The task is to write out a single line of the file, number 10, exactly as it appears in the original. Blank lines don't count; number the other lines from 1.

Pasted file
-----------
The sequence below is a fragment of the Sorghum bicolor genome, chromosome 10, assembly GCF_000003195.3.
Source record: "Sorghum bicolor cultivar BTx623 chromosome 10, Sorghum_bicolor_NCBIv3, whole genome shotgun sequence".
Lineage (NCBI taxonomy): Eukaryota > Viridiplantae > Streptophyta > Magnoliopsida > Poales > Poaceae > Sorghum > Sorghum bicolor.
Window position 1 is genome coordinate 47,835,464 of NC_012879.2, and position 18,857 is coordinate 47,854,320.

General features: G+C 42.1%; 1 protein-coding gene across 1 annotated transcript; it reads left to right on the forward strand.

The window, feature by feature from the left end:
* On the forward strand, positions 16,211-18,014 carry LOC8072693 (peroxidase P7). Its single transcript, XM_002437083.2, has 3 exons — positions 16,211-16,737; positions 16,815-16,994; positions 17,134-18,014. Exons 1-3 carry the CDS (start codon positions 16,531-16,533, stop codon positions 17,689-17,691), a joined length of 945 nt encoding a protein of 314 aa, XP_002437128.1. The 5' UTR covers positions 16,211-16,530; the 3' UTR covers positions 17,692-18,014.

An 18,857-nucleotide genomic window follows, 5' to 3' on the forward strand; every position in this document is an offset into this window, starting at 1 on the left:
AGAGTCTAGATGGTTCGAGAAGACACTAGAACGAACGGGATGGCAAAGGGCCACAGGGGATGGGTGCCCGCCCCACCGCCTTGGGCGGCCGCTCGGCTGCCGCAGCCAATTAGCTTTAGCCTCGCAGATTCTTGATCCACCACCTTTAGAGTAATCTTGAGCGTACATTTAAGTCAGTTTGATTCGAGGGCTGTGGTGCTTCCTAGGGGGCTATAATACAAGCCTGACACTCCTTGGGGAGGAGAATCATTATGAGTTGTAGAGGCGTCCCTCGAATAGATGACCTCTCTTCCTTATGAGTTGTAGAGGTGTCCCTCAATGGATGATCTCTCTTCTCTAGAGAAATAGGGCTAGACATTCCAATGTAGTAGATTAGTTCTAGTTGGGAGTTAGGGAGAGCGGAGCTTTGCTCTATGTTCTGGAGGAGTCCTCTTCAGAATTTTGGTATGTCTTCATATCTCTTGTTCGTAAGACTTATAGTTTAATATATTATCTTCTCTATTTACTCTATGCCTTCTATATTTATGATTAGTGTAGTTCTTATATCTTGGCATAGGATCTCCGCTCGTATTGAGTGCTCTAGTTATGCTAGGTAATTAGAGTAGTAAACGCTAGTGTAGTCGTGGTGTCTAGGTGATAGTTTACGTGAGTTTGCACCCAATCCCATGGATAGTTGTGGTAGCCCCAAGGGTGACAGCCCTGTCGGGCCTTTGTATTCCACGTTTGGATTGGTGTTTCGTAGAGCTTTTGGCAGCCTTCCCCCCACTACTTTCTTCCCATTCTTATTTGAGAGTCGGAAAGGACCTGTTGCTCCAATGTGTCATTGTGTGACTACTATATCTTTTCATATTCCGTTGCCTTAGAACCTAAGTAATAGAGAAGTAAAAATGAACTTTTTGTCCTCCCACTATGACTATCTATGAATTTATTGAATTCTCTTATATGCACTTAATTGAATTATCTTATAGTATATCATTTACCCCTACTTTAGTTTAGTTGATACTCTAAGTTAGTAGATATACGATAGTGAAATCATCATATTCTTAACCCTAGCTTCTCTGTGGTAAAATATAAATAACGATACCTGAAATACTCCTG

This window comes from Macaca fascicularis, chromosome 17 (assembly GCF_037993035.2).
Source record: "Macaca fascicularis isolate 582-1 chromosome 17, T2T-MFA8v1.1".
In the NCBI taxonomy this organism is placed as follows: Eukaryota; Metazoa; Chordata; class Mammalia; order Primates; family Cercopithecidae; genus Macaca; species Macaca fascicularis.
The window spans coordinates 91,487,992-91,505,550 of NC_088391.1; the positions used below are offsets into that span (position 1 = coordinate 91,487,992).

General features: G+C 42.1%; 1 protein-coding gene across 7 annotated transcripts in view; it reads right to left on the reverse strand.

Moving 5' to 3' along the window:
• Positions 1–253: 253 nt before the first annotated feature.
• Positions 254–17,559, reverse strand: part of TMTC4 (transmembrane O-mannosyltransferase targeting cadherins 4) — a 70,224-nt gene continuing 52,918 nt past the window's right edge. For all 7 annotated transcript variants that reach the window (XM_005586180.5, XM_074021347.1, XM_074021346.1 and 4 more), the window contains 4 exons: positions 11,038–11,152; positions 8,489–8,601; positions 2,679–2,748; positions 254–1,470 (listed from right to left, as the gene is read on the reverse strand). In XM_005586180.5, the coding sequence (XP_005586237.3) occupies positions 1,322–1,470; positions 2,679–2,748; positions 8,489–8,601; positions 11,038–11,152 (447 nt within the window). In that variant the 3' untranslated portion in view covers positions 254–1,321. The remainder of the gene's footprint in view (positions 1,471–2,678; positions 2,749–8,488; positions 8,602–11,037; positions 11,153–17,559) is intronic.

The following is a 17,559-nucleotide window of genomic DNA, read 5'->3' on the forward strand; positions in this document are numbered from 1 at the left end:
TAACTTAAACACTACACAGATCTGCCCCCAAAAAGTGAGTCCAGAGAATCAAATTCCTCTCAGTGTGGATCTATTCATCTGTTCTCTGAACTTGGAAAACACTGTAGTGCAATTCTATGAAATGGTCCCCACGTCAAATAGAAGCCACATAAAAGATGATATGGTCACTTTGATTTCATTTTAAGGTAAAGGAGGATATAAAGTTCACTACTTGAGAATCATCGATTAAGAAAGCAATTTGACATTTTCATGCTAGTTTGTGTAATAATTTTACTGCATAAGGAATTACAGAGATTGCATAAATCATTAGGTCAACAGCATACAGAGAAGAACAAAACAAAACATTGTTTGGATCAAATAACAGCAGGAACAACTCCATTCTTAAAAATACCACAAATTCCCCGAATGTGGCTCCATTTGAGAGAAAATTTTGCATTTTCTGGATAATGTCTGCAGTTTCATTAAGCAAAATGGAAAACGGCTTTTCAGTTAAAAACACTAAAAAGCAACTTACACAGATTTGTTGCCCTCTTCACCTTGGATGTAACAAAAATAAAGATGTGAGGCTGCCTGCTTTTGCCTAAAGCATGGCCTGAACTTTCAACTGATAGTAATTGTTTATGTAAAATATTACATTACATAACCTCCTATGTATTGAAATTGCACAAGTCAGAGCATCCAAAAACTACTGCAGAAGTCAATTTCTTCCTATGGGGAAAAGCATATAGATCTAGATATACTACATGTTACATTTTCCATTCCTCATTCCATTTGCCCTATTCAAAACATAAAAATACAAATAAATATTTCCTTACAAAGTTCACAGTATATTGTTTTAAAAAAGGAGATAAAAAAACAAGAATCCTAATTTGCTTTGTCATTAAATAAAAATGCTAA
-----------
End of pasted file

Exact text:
This window comes from Macaca fascicularis, chromosome 17 (assembly GCF_037993035.2).